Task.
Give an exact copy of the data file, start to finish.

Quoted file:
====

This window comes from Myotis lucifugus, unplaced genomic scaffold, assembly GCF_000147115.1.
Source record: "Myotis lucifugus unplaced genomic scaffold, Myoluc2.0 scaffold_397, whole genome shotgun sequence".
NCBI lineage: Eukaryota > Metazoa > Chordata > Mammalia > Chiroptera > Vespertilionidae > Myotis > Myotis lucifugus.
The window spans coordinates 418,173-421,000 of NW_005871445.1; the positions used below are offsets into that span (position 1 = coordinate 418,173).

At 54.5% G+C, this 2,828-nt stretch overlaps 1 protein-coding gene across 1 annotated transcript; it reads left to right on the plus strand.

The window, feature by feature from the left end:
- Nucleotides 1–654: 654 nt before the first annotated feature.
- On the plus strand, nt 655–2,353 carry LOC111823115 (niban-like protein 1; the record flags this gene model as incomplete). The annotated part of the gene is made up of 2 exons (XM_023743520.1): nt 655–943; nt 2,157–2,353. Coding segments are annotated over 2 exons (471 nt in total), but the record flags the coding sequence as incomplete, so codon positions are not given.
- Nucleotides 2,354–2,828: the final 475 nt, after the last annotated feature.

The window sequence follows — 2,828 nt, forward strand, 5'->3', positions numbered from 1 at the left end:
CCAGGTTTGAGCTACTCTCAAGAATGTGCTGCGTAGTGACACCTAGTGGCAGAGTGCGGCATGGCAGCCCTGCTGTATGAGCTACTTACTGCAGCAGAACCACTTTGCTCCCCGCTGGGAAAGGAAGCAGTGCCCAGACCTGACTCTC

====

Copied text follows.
This window comes from Myotis lucifugus, unplaced genomic scaffold, assembly GCF_000147115.1.
Source record: "Myotis lucifugus unplaced genomic scaffold, Myoluc2.0 scaffold_397, whole genome shotgun sequence".
NCBI lineage: Eukaryota > Metazoa > Chordata > Mammalia > Chiroptera > Vespertilionidae > Myotis > Myotis lucifugus.
The window spans coordinates 418,173-421,000 of NW_005871445.1; the positions used below are offsets into that span (position 1 = coordinate 418,173).

At 54.5% G+C, this 2,828-nt stretch overlaps 1 protein-coding gene across 1 annotated transcript; it reads left to right on the plus strand.

The window, feature by feature from the left end:
- Nucleotides 1–654: 654 nt before the first annotated feature.
- On the plus strand, nt 655–2,353 carry LOC111823115 (niban-like protein 1; the record flags this gene model as incomplete). The annotated part of the gene is made up of 2 exons (XM_023743520.1): nt 655–943; nt 2,157–2,353. Coding segments are annotated over 2 exons (471 nt in total), but the record flags the coding sequence as incomplete, so codon positions are not given.
- Nucleotides 2,354–2,828: the final 475 nt, after the last annotated feature.

The window sequence follows — 2,828 nt, forward strand, 5'->3', positions numbered from 1 at the left end:
CCAGGTTTGAGCTACTCTCAAGAATGTGCTGCGTAGTGACACCTAGTGGCAGAGTGCGGCATGGCAGCCCTGCTGTATGAGCTACTTACTGCAGCAGAACCACTTTGCTCCCCGCTGGGAAAGGAAGCAGTGCCCAGACCTGACTCTC